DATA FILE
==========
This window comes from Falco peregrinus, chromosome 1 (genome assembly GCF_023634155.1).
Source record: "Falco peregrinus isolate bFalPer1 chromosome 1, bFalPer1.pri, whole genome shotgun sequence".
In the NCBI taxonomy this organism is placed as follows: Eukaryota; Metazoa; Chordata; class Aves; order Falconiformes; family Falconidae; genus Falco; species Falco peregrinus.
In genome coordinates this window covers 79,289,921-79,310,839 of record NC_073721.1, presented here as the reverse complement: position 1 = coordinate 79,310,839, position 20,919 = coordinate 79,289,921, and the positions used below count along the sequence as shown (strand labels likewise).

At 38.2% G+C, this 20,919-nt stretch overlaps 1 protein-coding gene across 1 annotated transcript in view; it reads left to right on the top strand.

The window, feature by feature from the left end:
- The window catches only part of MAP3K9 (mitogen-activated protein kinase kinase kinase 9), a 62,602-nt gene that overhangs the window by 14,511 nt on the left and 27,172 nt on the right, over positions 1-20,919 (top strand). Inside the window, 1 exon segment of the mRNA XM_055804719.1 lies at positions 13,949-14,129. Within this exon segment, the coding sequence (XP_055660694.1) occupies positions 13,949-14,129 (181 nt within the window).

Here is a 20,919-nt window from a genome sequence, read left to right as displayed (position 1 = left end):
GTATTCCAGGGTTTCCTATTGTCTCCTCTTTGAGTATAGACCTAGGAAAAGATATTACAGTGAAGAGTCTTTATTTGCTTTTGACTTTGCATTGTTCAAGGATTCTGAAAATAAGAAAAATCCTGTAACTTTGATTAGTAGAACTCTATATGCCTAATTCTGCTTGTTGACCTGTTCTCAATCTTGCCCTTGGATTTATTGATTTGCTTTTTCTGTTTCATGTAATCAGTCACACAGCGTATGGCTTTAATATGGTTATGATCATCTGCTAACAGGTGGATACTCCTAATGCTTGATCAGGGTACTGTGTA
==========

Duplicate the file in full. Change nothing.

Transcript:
This window comes from Falco peregrinus, chromosome 1 (genome assembly GCF_023634155.1).
Source record: "Falco peregrinus isolate bFalPer1 chromosome 1, bFalPer1.pri, whole genome shotgun sequence".
In the NCBI taxonomy this organism is placed as follows: Eukaryota; Metazoa; Chordata; class Aves; order Falconiformes; family Falconidae; genus Falco; species Falco peregrinus.
In genome coordinates this window covers 79,289,921-79,310,839 of record NC_073721.1, presented here as the reverse complement: position 1 = coordinate 79,310,839, position 20,919 = coordinate 79,289,921, and the positions used below count along the sequence as shown (strand labels likewise).

At 38.2% G+C, this 20,919-nt stretch overlaps 1 protein-coding gene across 1 annotated transcript in view; it reads left to right on the top strand.

The window, feature by feature from the left end:
- The window catches only part of MAP3K9 (mitogen-activated protein kinase kinase kinase 9), a 62,602-nt gene that overhangs the window by 14,511 nt on the left and 27,172 nt on the right, over positions 1-20,919 (top strand). Inside the window, 1 exon segment of the mRNA XM_055804719.1 lies at positions 13,949-14,129. Within this exon segment, the coding sequence (XP_055660694.1) occupies positions 13,949-14,129 (181 nt within the window).

Here is a 20,919-nt window from a genome sequence, read left to right as displayed (position 1 = left end):
GTATTCCAGGGTTTCCTATTGTCTCCTCTTTGAGTATAGACCTAGGAAAAGATATTACAGTGAAGAGTCTTTATTTGCTTTTGACTTTGCATTGTTCAAGGATTCTGAAAATAAGAAAAATCCTGTAACTTTGATTAGTAGAACTCTATATGCCTAATTCTGCTTGTTGACCTGTTCTCAATCTTGCCCTTGGATTTATTGATTTGCTTTTTCTGTTTCATGTAATCAGTCACACAGCGTATGGCTTTAATATGGTTATGATCATCTGCTAACAGGTGGATACTCCTAATGCTTGATCAGGGTACTGTGTA